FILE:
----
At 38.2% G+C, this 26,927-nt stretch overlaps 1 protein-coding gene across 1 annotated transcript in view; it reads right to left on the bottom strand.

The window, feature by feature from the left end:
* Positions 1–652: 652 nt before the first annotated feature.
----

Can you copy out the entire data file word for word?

At 38.2% G+C, this 26,927-nt stretch overlaps 1 protein-coding gene across 1 annotated transcript in view; it reads right to left on the bottom strand.

The window, feature by feature from the left end:
* Positions 1–652: 652 nt before the first annotated feature.